Waldes advises clients to choose a partner that works with companies of similar size. “You don’t want to be the smallest client of the biggest firm in the country,” she says. “Look for a provider that understands the challenges that companies like yours face and has an understanding of your local market or product niche.”
Once a website is up and running, it’s helpful to have at least one staff person who can keep content updated. But many small retailers don’t have a full-time person that they can dedicate to the Web,” Waldes acknowledges. “In this case, they’ll need their outside consultant to maintain their site and look for ways to get their staff more involved as time and budget allow.”
Waldes adds that younger employees offer a good source of support for sites, whether it’s rounding up photography for product pages, writing promotional blogs or posting comments to company Facebook sites. “Don’t overlook the huge potential of social media to spread awareness about your company,” Waldes says. “It’s the perfect way to promote your store’s narrative and build relationships with new and future customers.”
While adding e-commerce functionality can be a natural next step for many bedding sites, retailers should make sure they have a clear strategy in place before they begin taking orders.
“The stakes of a misstep can be high, since a dissatisfied customer will often air their complaints publicly on the Web through negative reviews or social media postings,” Sanfilippo says. Even if the comments are off base, the perception they create is hard to erase. “So make sure you can deliver on your promises,” Sanfilippo says. “If you say your orders will ship in three days, don’t ship them in a week.”
Sanfilippo recommends that retailers start small, by selling easy-to-ship—and return—items such as pillows and accessories, before expanding offerings to include bulky mattresses and foundations. And when mattresses are added, he suggests limiting initial distribution to the immediate geographic area so long-distance deliveries aren’t an issue.
“Make sure to clearly spell out your policies on your site, so customers understand your range of service,” Sanfilippo says. Before going national, he adds, retailers need to have a solid order-fulfillment system in place so that shipping occurs within promised time frames.
“Amazon has set everyone’s expectations very high,” Sanfilippo says. “We’re all used to getting products in two days and quickly returning the product if needed.”
To be successful with online selling, retailers need to understand that operating an e-commerce business takes as much skill and effort as running a physical store.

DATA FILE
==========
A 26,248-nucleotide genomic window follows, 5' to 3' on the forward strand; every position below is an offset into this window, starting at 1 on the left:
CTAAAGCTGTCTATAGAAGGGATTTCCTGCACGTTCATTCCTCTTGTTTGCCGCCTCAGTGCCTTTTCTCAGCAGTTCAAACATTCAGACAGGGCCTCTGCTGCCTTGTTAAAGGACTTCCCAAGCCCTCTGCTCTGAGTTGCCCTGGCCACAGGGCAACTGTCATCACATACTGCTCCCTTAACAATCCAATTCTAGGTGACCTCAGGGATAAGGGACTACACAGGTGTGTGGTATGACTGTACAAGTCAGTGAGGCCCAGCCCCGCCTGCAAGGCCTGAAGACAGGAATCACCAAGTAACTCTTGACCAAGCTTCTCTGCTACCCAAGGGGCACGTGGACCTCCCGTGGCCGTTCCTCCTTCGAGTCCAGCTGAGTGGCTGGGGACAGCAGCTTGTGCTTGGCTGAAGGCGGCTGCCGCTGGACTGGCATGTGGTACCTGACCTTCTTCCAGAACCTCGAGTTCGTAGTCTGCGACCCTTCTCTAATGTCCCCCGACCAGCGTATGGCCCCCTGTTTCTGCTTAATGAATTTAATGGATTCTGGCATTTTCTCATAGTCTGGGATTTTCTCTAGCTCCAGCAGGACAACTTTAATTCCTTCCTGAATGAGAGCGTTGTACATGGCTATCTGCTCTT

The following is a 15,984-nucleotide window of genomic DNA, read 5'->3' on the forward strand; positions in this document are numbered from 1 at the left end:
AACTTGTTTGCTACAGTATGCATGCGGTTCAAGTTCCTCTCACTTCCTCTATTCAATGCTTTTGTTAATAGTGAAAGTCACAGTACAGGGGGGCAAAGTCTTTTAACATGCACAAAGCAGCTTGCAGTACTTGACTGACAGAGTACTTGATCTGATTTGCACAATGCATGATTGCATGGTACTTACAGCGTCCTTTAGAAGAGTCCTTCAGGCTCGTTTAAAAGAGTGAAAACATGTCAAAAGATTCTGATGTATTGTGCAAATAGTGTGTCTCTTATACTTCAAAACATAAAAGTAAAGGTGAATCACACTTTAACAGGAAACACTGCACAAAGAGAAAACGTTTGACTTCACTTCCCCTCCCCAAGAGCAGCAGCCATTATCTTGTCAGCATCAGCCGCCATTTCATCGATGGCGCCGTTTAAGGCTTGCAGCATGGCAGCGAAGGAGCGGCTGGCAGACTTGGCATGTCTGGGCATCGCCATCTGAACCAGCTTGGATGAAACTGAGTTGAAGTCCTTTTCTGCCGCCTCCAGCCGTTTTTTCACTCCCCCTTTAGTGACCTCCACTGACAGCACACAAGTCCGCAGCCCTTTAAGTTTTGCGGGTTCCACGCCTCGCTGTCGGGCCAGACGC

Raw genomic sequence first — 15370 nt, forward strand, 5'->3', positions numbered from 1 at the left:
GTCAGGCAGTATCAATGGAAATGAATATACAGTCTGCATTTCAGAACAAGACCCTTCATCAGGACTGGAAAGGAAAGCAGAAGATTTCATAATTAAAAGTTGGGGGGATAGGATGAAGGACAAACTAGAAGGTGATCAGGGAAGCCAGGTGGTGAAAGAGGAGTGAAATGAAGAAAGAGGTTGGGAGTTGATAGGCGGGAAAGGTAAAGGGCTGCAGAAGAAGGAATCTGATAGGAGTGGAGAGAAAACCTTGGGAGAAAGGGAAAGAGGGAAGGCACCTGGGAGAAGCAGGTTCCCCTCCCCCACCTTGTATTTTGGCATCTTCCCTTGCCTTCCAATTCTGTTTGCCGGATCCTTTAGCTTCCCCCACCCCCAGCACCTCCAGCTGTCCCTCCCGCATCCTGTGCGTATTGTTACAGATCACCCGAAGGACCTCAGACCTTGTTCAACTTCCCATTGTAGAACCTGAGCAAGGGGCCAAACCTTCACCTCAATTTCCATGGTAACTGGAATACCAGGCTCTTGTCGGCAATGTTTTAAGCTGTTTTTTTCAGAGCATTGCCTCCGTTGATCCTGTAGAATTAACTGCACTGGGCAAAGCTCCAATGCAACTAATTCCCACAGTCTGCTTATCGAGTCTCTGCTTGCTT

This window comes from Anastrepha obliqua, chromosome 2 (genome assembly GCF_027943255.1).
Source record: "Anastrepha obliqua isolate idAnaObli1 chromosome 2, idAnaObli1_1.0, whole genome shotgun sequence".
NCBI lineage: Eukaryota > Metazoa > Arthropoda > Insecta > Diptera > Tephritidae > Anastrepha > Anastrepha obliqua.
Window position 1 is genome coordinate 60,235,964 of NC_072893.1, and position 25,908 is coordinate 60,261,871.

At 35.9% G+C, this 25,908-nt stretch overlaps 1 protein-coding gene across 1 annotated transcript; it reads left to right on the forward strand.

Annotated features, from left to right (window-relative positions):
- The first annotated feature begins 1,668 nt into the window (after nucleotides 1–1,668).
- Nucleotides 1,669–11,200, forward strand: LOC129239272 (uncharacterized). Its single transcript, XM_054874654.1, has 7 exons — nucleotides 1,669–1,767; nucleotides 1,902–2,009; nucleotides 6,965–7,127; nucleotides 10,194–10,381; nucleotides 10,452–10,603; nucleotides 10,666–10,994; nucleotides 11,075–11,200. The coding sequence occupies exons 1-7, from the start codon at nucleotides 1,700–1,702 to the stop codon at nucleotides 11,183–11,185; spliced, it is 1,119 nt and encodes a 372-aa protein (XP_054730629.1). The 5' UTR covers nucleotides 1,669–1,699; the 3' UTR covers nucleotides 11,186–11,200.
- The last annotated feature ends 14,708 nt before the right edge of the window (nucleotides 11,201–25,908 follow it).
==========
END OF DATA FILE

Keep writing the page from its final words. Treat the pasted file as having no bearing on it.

“You can’t just put up a site and expect business to come rolling in,” Eichelberger says. “Along with site design and management, you need a marketing strategy to generate strong search results that drive traffic to your site. And you need to have systems in place for handling the additional shipping and customer support demands.”
When making the leap into e-commerce, retailers need to clearly identify their target market, Eichelberger adds. “If your focus is your immediate market, that’s a very different business than if you decide to serve a larger region or the entire nation. Determining who you want to sell to is a big first question that drives many other decisions.”
Eichelberger says that retailers also need to be aware that when they sell online, they compete against the legions of other mattress merchants that are online, not just the stores located in their city. To succeed, retailers need to make sure that they differentiate themselves from the crowd by offering a strong value proposition or other features, such as product expertise or service, that competitors can’t match.
In a recent article about the best shopping websites, Consumer Reports wrote that no matter what a website sells, “It should provide good value and quality, make shopping easy, deliver products on time and have competent customer support.” Ease of navigation, customer support, search functions, product-comparison tools and user feedback or review pages are other features that users rank highly.
“You should have no problem telling what a site sells, finding specific products and brand, and getting pages to load fast without pop-up windows,” Consumer Reports advises. “Once you’ve finished shopping, you should be able to see what you’ve chosen and check out with little hassle.”